Maximum Matrix Size

Asked by Ted Satterthwaite on 2010-10-08

Hello!
I am working with a very large (86,000 x 86,000 nodes) matrix that must be split up for matlab to handle it. Can BGL accommodate such matrices?
Thanks for your advice.
Cheers,
Ted Satterthwaite

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David Gleich (dgleich) said :
#1

Ted:

The short answer is that no, MatlabBGL cannot work with matrices that
have been split up. However, are your sure that you have to split up
your matrix? MatlabBGL easily works with matrices up to size 10
million assuming that the matrix is _sparse_. Is your matrix sparse?
In other words, are there relatively few edges for each vertex?

David

On Fri, Oct 8, 2010 at 8:48 AM, Ted Satterthwaite
<email address hidden> wrote:
> New question #128439 on Matlab BGL:
> https://answers.launchpad.net/matlab-bgl/+question/128439
>
> Hello!
> I am working with a very large (86,000 x 86,000 nodes) matrix that must be split up for matlab to handle it.  Can BGL accommodate such matrices?
> Thanks for your advice.
> Cheers,
> Ted Satterthwaite
>
>
> --
> You received this question notification because you are an answer
> contact for Matlab BGL.
>

Revision history for this message
Ted Satterthwaite (sattertt) said :
#2

Hi David:
Thanks so much for your rapid reply. The matrix could be made more or less sparse depending on how we threshold the correlations (this is resting state fMRI timeseries).

A couple very basic q's:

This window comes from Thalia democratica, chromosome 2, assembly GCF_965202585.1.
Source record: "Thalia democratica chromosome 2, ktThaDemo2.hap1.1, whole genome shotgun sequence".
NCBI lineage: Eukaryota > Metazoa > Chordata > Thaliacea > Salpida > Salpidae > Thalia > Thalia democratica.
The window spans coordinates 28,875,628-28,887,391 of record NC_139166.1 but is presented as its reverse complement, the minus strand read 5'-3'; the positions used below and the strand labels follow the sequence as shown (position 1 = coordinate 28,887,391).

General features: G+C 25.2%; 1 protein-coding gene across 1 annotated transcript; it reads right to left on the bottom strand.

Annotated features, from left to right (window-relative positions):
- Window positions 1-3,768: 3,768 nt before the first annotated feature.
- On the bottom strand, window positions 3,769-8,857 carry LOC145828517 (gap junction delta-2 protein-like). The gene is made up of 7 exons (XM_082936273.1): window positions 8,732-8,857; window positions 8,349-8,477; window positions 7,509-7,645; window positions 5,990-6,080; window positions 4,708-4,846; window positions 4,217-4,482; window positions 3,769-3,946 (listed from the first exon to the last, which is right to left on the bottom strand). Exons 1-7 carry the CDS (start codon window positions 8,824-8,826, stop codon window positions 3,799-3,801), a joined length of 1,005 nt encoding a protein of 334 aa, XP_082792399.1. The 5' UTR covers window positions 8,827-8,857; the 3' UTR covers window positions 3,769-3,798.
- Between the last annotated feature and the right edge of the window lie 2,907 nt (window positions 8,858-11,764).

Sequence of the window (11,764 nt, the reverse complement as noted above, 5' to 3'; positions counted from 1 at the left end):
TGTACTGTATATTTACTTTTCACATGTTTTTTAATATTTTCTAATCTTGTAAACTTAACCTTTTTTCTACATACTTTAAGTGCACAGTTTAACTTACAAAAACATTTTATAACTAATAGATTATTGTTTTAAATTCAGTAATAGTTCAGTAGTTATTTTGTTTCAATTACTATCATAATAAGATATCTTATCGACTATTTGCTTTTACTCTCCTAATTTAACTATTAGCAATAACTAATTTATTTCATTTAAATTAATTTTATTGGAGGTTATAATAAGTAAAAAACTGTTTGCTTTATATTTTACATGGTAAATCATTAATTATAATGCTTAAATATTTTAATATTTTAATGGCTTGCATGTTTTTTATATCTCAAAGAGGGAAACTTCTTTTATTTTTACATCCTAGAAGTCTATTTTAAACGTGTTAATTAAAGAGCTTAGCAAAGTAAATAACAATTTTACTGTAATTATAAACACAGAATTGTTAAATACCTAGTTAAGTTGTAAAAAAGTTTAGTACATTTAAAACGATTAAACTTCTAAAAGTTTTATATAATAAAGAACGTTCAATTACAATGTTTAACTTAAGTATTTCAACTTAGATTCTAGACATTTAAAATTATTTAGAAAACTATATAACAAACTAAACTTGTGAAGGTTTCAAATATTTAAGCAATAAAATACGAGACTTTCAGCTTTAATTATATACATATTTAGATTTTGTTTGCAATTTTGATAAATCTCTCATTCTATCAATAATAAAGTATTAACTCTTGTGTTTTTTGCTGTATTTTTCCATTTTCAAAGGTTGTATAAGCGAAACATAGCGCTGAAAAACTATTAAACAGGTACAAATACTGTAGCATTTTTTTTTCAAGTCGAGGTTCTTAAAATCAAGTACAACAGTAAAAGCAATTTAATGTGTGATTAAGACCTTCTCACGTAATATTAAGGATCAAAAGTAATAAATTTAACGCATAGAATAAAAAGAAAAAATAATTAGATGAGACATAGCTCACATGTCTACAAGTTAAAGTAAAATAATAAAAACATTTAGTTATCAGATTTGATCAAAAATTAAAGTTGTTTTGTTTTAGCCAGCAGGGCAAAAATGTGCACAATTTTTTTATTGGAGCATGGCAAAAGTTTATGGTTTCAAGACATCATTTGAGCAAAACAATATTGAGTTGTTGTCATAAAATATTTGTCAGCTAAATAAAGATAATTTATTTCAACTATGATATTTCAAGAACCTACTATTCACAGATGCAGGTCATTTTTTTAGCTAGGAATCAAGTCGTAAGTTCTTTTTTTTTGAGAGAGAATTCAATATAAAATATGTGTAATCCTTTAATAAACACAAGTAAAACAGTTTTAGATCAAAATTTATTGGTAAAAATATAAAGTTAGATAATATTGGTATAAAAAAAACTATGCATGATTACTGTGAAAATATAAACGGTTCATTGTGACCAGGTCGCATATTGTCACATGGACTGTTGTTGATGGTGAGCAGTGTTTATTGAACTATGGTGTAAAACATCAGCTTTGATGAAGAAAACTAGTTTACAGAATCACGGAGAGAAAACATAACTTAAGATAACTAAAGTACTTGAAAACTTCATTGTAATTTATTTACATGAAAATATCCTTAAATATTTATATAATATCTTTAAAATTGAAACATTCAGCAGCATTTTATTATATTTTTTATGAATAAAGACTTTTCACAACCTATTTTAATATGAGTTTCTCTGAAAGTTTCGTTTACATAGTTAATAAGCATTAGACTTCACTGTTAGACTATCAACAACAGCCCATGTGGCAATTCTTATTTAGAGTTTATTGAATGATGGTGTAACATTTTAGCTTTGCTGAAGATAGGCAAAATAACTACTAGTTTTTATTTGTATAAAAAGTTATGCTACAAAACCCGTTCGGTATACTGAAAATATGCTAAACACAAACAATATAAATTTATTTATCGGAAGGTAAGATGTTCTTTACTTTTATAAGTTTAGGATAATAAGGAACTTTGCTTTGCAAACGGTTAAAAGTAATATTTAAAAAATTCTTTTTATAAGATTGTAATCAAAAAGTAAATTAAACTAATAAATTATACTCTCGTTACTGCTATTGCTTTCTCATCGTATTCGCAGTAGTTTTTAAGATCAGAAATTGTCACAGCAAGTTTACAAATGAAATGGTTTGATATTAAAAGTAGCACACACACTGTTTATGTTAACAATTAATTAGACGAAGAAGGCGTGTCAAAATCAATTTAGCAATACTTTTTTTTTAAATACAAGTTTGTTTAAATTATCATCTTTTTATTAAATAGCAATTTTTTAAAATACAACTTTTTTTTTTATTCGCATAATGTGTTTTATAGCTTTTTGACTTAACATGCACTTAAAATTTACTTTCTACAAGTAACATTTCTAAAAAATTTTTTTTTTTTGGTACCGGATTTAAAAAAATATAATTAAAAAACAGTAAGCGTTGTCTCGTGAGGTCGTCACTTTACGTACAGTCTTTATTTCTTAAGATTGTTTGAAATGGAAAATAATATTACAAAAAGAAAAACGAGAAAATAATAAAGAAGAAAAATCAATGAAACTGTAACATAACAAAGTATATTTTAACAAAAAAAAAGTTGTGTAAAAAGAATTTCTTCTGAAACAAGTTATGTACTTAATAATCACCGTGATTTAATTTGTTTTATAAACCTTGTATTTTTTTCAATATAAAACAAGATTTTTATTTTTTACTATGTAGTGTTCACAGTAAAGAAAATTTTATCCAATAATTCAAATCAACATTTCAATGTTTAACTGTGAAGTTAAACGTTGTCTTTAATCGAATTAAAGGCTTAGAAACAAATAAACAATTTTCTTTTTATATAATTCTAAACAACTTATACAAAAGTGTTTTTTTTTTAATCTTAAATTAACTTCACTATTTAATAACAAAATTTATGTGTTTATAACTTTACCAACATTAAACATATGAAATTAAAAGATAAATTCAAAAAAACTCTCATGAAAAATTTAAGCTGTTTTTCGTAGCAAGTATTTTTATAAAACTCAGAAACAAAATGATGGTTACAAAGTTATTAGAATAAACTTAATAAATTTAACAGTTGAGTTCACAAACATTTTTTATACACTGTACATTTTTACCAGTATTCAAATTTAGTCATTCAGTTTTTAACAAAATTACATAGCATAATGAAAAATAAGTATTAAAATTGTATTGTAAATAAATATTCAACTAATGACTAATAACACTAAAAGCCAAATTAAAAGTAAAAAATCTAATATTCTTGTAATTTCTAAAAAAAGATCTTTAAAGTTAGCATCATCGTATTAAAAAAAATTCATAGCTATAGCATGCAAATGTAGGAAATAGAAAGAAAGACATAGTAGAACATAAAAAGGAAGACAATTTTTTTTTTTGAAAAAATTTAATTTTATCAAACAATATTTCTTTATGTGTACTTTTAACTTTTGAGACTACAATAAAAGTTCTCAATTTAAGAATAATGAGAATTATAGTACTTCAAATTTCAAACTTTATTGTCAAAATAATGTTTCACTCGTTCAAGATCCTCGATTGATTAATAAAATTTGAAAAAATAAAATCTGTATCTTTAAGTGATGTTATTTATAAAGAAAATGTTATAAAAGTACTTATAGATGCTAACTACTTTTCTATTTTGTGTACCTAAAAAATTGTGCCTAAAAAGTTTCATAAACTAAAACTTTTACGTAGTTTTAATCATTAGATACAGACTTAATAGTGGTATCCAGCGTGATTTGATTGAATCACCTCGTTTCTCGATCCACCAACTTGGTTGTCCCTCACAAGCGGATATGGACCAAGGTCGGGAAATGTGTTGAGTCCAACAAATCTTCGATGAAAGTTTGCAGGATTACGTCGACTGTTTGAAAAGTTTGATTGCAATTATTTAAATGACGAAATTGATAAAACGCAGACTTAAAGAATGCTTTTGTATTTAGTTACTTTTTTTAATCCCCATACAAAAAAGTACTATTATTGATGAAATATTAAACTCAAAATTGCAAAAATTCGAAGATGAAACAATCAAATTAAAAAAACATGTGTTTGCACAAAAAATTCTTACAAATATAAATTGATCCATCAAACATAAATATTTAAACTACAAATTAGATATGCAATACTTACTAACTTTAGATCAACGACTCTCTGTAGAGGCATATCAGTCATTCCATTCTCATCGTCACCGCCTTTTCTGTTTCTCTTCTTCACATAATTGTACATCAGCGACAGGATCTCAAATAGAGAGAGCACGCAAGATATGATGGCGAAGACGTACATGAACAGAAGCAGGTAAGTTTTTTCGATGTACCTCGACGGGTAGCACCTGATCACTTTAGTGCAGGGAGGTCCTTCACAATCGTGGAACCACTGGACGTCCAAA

Is there a given number of edges we should shoot for as a maximum? (I.e. did you mean 10 million edges max?)
Does it help if the edges are binary, or can we keep them weighted?
Is there a certain format to keep the matrix in that will use less memory and prevent it from crashing?

Thanks so much for your advice.

Cheers,
Ted

Revision history for this message
David Gleich (dgleich) said :
#3

Ted:

10 million edges shouldn't be a problem on a modern computer, or even
a slightly old one. 10 million vertices and 100 million edges
shouldn't be too stressing for modern equipment either. Have you used
sparse matrices in Matlab before? They only store the non-zero values
and are key to working with large matrices efficiently.

If you have a list of values and indices
A = sparse(i,j,v)
will create a matrix with A(i(k),j(k)) = v(k) and A = "0" everywhere
else. Although it doesn't store any of the zeros.

David

On Fri, Oct 8, 2010 at 10:00 AM, Ted Satterthwaite
<email address hidden> wrote:
> Question #128439 on Matlab BGL changed:
> https://answers.launchpad.net/matlab-bgl/+question/128439
>
>    Status: Answered => Open
>
> Ted Satterthwaite is still having a problem:
> Hi David:
> Thanks so much for your rapid reply.  The matrix could be made more or less sparse depending on how we threshold the correlations (this is resting state fMRI timeseries).
>
> A couple very basic q's:
> Is there a given number of edges we should shoot for as a maximum? (I.e. did you mean 10 million edges max?)
> Does it help if the edges are binary, or can we keep them weighted?
> Is there a certain format to keep the matrix in that will use less memory and prevent it from crashing?
>
> Thanks so much for your advice.
>
> Cheers,
> Ted
>
> --
> You received this question notification because you are an answer
> contact for Matlab BGL.
>

Revision history for this message
Ted Satterthwaite (sattertt) said :
#4

Hi David--
That's wonderful and works great! I am not very experienced with matlab-- thanks for your help.
Cheers,
Ted